GUEST CURATOR: Olivia Burke
What was advertised in a colonial American newspaper 250 years ago this week?
“PAINT STORE … Yellow oaker … Prussian blue.”
This advertisement for a paint store can gives a look into status in colonial America by listing different color paints. In eighteenth-century America, some paint colors represented wealth and high social standing, but others did not. Some pigments were easier to produce so were therefore cheaper. For example, iron oxide pigment created a dark red color and was readily available and primarily used by people of a lower status. Other paint colors were hard to achieve, like “Prussian blue” and “Yellow oaker” (ochre), both in this advertisement.
When the Colonial Williamsburg Foundation was working on restoring their historic buildings, historians had to figure out what the original colors of some of the historic buildings were to return them to how they appeared in the eighteenth century. However, not all the buildings survived and some that did did not have paint residues left on them. Historians had to make educated guesses as to what the original colors were. To figure this out, they looked to the houses’ values in the eighteenth century. One house was valued at 1100 pounds in 1790, a very large amount. “This indicated a higher-status structure,” according to Paul Aron, causing the team to choose yellow ochre, an expensive and sought-after color of the gentry. Another house, only valued at 70 pounds, was painted brown, a cheaper pigment that was readily available for the lower sorts. The paint types being sold in the advertisement would be primarily only available to the middling and better sorts. Just by the color, a house and therefore a family could display their wealth and social standing. Paint colors help to tell the story about how colonists made distinctions between social classes.
ADDITIONAL COMMENTARY: Carl Robert Keyes
March 4 fell on a Saturday in 1769. The New-York Journal was not usually published on Saturdays, but John Holt, the printer, made an exception when he distributed a two-page supplement just two days after the newspaper’s usual publication date. Supplements usually appeared on the same day as regular issues, especially when printers already had the news in hand. Breaking news that could not wait until the next issue sometimes merited speedy publication in a midweek supplement or extraordinary issue, such as news of the repeal of the Stamp Act in the spring of 1766.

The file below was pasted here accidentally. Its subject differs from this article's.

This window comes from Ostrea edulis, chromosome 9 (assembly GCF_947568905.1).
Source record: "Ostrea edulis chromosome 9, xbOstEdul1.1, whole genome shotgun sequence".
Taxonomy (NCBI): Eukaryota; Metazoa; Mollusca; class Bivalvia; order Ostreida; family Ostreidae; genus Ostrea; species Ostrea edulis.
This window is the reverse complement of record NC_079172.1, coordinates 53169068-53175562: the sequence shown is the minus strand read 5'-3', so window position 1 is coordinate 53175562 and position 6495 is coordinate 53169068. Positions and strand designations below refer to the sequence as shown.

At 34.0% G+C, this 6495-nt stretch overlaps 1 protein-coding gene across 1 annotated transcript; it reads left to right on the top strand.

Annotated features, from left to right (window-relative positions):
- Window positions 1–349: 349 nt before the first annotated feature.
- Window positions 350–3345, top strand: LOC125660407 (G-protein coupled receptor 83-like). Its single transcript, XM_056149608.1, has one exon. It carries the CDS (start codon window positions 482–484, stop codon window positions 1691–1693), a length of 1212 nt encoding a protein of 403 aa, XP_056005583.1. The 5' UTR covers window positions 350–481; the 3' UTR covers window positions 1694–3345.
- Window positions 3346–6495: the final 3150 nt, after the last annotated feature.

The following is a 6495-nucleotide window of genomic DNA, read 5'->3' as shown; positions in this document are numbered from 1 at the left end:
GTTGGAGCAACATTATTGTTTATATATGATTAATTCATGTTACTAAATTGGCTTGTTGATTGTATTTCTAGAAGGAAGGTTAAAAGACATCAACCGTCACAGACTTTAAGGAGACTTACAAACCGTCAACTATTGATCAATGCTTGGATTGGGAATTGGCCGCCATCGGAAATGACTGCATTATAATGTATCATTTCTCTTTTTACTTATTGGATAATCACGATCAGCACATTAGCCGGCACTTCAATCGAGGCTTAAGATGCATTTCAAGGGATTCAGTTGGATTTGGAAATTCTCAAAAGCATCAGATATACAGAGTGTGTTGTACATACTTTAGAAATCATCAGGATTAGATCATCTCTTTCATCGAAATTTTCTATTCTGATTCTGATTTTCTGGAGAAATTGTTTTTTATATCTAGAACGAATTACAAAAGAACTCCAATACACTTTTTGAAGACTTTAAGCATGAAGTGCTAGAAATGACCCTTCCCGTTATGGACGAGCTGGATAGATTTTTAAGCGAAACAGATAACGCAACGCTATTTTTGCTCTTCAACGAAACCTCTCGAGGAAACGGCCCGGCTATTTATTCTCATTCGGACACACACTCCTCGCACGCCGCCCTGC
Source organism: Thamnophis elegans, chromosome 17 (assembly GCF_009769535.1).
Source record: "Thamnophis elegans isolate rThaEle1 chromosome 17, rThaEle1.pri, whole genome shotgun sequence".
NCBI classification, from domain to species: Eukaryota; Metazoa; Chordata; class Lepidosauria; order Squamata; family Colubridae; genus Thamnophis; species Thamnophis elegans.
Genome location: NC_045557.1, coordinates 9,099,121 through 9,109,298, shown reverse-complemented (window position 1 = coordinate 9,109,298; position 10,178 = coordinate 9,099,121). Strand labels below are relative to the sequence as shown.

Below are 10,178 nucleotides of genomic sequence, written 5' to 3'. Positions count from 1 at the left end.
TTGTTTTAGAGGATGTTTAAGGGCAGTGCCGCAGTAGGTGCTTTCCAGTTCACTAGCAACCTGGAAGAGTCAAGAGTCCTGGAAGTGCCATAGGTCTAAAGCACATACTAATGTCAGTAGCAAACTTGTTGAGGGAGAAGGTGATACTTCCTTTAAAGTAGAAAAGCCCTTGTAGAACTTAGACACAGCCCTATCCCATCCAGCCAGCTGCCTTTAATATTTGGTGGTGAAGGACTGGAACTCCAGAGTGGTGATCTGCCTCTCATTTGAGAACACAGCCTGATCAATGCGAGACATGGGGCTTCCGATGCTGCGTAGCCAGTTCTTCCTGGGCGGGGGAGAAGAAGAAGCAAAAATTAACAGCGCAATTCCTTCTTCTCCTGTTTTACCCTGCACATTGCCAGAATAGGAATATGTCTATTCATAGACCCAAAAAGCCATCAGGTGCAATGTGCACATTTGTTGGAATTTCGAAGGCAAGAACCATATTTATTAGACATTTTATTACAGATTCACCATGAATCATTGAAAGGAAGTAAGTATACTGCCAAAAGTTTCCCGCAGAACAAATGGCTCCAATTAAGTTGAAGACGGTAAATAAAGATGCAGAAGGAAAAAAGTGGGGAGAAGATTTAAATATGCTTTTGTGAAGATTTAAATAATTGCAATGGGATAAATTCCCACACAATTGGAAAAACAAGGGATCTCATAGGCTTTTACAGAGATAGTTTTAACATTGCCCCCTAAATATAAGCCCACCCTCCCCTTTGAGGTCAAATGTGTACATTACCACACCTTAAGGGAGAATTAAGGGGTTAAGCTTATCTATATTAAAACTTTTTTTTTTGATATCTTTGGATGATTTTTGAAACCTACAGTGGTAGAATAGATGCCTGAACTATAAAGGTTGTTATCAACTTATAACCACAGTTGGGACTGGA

Yet this supplement did not deliver breaking news, suggesting that Holt just did not have enough time to print the supplement for distribution on Thursday. He offered a brief description of its contents at the top of the first column on the first page: “[Further Advices by Capt. Berrian, left out, on Thursday last for want of Room.]” Those “Advices” from Berlin and London, a series of news items, filled the entire first page and most of the second. To complete the supplementary issue, Holt inserted brief updates from Charleston and Boston, a little bit of local news from New York, and four advertisements. L. Kilburn’s notice concerning his “PAINT STORE, at the White-Hall” was one of those advertisements.
That advertisement, or any other advertisement from the New-York Journal, usually would not have been an option for Olivia to analyze. As I explained in a recent entry about the Adverts 250 Project’s methodology and the distribution of newspaper publication throughout the week in 1769, the Providence Gazette was the only colonial newspaper published on Saturdays in 1769 (which correspond to dates that fall on Mondays in 1769). During most other weeks, the methodology would have prescribed that Olivia choose from among the advertisements in the Providence Gazette, a newspaper overrepresented in the project because it was the only one published on Saturdays.
In selecting an advertisement from the Supplement to the New-York Journal, Olivia continues a practice that I had previously instituted: choosing advertisements from midweek supplements whenever possible as a means of addressing the overrepresentation of the Essex Gazette (published on Tuesdays in 1769), the Georgia Gazette (Wednesdays) and the Providence Gazette (Saturdays).